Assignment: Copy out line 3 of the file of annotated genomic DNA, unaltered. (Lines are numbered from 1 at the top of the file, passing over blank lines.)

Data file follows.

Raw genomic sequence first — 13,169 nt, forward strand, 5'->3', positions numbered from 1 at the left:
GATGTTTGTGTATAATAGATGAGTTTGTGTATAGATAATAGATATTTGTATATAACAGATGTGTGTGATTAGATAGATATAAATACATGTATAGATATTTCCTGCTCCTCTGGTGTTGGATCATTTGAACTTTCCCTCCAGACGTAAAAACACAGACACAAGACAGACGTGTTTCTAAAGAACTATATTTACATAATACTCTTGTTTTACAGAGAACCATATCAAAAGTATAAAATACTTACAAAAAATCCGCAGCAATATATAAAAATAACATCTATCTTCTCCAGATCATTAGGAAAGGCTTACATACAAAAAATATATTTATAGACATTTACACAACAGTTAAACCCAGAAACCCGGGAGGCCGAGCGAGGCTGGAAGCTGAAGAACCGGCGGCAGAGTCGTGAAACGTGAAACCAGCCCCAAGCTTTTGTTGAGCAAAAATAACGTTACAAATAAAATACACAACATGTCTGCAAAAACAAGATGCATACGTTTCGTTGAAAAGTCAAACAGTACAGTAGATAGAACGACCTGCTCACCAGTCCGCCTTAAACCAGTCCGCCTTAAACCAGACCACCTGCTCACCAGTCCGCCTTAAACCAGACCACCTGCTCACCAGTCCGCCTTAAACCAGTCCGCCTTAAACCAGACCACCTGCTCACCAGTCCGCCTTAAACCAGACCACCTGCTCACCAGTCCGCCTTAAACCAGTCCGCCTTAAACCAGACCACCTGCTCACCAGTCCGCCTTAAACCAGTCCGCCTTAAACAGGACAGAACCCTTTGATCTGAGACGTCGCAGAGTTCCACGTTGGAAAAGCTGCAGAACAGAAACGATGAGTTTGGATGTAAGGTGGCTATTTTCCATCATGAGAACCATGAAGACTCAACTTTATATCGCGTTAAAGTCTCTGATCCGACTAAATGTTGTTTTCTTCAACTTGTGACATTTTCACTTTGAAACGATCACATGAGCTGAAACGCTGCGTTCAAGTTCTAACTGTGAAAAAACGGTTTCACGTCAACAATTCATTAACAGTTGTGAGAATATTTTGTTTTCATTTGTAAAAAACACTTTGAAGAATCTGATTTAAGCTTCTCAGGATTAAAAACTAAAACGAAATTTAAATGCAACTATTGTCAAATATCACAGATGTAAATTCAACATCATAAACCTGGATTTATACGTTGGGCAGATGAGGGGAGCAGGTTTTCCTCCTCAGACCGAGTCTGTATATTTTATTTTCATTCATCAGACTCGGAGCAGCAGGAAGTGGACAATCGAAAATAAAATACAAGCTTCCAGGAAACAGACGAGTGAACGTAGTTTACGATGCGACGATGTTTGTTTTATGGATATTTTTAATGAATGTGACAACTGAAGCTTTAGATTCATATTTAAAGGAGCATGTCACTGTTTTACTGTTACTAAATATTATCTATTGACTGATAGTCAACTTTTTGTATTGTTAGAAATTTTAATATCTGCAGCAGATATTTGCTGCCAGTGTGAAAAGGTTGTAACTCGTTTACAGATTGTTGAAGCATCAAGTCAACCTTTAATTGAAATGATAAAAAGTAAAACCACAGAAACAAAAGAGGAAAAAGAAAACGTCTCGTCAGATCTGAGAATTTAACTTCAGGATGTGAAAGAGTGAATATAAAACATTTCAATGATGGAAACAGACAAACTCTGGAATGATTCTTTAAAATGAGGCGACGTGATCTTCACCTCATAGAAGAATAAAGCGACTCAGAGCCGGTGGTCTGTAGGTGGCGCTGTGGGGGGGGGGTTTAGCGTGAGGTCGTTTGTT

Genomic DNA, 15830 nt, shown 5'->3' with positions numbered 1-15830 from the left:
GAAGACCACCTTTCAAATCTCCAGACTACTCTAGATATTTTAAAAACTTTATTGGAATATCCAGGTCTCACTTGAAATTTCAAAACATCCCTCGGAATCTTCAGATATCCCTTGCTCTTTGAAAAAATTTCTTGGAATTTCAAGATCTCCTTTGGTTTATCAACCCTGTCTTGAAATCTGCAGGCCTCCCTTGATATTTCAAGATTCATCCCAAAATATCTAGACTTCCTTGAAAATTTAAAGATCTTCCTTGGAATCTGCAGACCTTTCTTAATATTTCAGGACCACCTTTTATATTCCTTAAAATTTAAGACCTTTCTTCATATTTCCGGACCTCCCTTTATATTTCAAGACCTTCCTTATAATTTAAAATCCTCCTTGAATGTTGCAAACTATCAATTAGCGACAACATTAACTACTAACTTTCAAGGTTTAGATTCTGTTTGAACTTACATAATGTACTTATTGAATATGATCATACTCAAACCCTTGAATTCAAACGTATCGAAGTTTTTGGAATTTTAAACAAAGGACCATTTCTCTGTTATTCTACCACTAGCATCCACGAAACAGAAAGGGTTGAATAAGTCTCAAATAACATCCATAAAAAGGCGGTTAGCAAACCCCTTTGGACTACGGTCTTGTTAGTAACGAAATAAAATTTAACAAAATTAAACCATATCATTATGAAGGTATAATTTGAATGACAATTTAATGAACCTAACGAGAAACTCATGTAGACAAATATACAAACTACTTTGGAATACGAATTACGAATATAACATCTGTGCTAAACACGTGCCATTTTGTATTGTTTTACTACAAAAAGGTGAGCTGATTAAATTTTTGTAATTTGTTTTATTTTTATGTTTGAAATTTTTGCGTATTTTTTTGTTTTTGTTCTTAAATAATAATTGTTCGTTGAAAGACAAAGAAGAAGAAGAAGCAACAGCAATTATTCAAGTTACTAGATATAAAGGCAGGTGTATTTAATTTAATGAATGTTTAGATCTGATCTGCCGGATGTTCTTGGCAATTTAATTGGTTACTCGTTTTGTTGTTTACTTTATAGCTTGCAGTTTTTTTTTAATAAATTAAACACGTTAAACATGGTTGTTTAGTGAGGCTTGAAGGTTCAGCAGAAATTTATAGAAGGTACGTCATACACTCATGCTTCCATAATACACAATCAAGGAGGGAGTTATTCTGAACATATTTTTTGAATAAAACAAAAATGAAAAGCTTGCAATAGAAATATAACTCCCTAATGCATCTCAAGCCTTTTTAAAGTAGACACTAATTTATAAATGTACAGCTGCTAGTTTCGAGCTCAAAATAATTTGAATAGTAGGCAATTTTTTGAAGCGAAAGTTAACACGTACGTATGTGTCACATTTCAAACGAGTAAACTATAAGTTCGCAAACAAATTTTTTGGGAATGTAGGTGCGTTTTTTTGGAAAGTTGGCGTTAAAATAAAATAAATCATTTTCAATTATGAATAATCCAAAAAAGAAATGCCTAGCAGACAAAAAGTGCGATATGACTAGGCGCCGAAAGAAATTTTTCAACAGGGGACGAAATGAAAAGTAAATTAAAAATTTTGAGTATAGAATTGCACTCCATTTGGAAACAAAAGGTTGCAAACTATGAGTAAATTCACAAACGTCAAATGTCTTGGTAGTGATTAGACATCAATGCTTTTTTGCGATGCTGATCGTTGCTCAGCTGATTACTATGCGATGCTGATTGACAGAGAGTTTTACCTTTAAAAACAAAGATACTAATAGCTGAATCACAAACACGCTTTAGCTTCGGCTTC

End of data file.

Genomic DNA, 15830 nt, shown 5'->3' with positions numbered 1-15830 from the left: